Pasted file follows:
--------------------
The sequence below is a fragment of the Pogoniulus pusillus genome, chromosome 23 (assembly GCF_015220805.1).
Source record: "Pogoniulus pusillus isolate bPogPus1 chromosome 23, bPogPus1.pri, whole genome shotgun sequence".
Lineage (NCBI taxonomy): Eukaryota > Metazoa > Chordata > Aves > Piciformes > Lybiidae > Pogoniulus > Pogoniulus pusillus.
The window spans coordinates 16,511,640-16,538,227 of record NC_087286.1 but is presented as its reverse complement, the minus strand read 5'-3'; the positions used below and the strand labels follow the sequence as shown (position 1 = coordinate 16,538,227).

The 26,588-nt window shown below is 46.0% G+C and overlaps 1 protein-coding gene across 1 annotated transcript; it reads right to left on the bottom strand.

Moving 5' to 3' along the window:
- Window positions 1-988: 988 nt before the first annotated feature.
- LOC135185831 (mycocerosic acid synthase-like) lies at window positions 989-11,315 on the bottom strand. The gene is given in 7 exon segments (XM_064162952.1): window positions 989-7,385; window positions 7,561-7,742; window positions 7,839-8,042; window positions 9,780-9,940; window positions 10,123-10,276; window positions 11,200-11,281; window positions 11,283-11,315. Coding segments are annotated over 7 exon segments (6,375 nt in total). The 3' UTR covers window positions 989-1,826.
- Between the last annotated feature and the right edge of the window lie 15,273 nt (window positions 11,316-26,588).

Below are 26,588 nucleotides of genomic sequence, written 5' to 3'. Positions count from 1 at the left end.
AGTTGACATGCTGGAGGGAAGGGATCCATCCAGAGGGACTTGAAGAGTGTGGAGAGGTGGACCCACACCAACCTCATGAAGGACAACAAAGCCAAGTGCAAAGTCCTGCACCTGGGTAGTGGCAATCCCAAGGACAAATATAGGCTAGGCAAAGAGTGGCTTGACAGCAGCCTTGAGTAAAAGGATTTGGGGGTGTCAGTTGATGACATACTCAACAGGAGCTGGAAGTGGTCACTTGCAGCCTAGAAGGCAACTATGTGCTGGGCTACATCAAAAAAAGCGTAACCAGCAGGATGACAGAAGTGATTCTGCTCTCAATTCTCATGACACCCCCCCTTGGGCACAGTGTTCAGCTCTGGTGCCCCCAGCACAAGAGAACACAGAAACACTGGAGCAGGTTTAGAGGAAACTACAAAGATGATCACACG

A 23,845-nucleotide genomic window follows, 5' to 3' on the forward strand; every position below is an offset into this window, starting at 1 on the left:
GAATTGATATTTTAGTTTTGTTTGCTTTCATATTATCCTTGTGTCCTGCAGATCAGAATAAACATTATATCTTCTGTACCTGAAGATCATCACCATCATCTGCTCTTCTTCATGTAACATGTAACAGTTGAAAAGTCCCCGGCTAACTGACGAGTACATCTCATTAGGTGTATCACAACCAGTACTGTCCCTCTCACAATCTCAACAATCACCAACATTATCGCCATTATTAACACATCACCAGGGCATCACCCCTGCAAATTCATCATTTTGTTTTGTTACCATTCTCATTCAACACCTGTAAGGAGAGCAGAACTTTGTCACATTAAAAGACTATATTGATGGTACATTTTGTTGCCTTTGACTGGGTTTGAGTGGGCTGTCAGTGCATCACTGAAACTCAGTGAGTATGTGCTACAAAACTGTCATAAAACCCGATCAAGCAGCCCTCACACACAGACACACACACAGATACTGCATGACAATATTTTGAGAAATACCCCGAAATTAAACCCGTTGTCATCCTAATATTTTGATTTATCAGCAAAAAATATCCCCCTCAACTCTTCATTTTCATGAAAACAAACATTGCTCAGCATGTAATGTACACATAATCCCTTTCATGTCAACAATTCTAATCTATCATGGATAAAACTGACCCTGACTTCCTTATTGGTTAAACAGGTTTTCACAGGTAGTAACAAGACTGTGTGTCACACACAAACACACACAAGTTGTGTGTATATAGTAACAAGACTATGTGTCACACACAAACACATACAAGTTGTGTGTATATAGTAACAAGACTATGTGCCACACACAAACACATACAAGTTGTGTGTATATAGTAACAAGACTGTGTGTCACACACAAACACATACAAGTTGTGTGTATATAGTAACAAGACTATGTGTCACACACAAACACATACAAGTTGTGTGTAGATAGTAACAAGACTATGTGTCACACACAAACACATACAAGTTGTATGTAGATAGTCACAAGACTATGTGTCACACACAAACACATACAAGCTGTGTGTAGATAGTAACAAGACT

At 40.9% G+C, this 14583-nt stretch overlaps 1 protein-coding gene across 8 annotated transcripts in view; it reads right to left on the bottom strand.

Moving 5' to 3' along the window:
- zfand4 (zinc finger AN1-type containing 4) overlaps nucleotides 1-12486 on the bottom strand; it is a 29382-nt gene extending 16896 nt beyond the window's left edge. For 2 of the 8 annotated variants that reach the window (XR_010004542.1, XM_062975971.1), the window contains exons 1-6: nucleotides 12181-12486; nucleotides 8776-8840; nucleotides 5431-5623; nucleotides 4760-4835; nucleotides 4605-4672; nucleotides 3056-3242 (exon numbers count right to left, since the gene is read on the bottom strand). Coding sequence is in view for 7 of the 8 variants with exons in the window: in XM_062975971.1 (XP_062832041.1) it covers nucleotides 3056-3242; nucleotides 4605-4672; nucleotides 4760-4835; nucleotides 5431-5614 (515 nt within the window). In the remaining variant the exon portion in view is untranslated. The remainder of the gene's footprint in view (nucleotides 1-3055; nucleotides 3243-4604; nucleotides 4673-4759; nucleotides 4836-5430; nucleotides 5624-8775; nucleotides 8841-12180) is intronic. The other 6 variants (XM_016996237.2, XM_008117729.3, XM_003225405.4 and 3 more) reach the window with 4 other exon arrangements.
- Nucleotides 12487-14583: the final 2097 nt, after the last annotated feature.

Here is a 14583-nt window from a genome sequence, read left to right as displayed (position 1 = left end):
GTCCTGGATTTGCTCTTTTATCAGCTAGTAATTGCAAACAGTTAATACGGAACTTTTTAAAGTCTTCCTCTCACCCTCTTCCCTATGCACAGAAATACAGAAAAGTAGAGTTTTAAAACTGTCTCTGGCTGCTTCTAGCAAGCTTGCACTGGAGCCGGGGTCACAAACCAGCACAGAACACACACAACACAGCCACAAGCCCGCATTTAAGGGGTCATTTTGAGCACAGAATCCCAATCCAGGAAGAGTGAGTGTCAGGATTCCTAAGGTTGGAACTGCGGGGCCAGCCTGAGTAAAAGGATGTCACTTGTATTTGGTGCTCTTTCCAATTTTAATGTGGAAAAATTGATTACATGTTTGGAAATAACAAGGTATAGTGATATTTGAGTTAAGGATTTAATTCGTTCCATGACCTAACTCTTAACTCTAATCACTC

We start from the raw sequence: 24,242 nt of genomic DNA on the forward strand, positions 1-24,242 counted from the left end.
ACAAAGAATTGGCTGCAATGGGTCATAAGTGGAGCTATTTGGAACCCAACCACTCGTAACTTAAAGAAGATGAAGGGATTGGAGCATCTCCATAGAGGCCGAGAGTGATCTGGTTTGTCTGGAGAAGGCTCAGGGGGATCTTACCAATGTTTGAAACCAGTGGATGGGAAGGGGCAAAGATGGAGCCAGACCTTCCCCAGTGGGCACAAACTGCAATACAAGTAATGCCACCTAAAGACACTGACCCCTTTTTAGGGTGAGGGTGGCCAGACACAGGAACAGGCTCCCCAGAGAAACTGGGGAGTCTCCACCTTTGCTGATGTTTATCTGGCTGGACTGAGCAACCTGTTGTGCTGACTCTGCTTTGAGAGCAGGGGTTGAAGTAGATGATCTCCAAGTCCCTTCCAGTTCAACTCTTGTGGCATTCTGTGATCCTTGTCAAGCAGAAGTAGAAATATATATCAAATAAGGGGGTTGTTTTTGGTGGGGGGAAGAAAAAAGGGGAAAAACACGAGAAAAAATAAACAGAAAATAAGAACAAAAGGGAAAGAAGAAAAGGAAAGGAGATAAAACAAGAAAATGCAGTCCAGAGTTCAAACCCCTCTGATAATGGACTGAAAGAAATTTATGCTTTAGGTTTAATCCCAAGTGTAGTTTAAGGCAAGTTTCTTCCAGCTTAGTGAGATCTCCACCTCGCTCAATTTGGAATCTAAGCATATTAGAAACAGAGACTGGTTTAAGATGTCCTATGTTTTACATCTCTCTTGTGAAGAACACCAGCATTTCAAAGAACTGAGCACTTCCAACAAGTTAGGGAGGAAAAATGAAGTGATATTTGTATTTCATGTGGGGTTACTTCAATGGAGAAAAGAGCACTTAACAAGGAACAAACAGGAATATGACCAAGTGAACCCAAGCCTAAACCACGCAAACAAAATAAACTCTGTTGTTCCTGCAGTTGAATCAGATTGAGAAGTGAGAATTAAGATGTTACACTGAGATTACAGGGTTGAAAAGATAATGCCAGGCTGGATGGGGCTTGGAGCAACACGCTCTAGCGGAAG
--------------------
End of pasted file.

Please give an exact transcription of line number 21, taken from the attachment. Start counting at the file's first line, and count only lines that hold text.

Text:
ACAAAGAATTGGCTGCAATGGGTCATAAGTGGAGCTATTTGGAACCCAACCACTCGTAACTTAAAGAAGATGAAGGGATTGGAGCATCTCCATAGAGGCCGAGAGTGATCTGGTTTGTCTGGAGAAGGCTCAGGGGGATCTTACCAATGTTTGAAACCAGTGGATGGGAAGGGGCAAAGATGGAGCCAGACCTTCCCCAGTGGGCACAAACTGCAATACAAGTAATGCCACCTAAAGACACTGACCCCTTTTTAGGGTGAGGGTGGCCAGACACAGGAACAGGCTCCCCAGAGAAACTGGGGAGTCTCCACCTTTGCTGATGTTTATCTGGCTGGACTGAGCAACCTGTTGTGCTGACTCTGCTTTGAGAGCAGGGGTTGAAGTAGATGATCTCCAAGTCCCTTCCAGTTCAACTCTTGTGGCATTCTGTGATCCTTGTCAAGCAGAAGTAGAAATATATATCAAATAAGGGGGTTGTTTTTGGTGGGGGGAAGAAAAAAGGGGAAAAACACGAGAAAAAATAAACAGAAAATAAGAACAAAAGGGAAAGAAGAAAAGGAAAGGAGATAAAACAAGAAAATGCAGTCCAGAGTTCAAACCCCTCTGATAATGGACTGAAAGAAATTTATGCTTTAGGTTTAATCCCAAGTGTAGTTTAAGGCAAGTTTCTTCCAGCTTAGTGAGATCTCCACCTCGCTCAATTTGGAATCTAAGCATATTAGAAACAGAGACTGGTTTAAGATGTCCTATGTTTTACATCTCTCTTGTGAAGAACACCAGCATTTCAAAGAACTGAGCACTTCCAACAAGTTAGGGAGGAAAAATGAAGTGATATTTGTATTTCATGTGGGGTTACTTCAATGGAGAAAAGAGCACTTAACAAGGAACAAACAGGAATATGACCAAGTGAACCCAAGCCTAAACCACGCAAACAAAATAAACTCTGTTGTTCCTGCAGTTGAATCAGATTGAGAAGTGAGAATTAAGATGTTACACTGAGATTACAGGGTTGAAAAGATAATGCCAGGCTGGATGGGGCTTGGAGCAACACGCTCTAGCGGAAG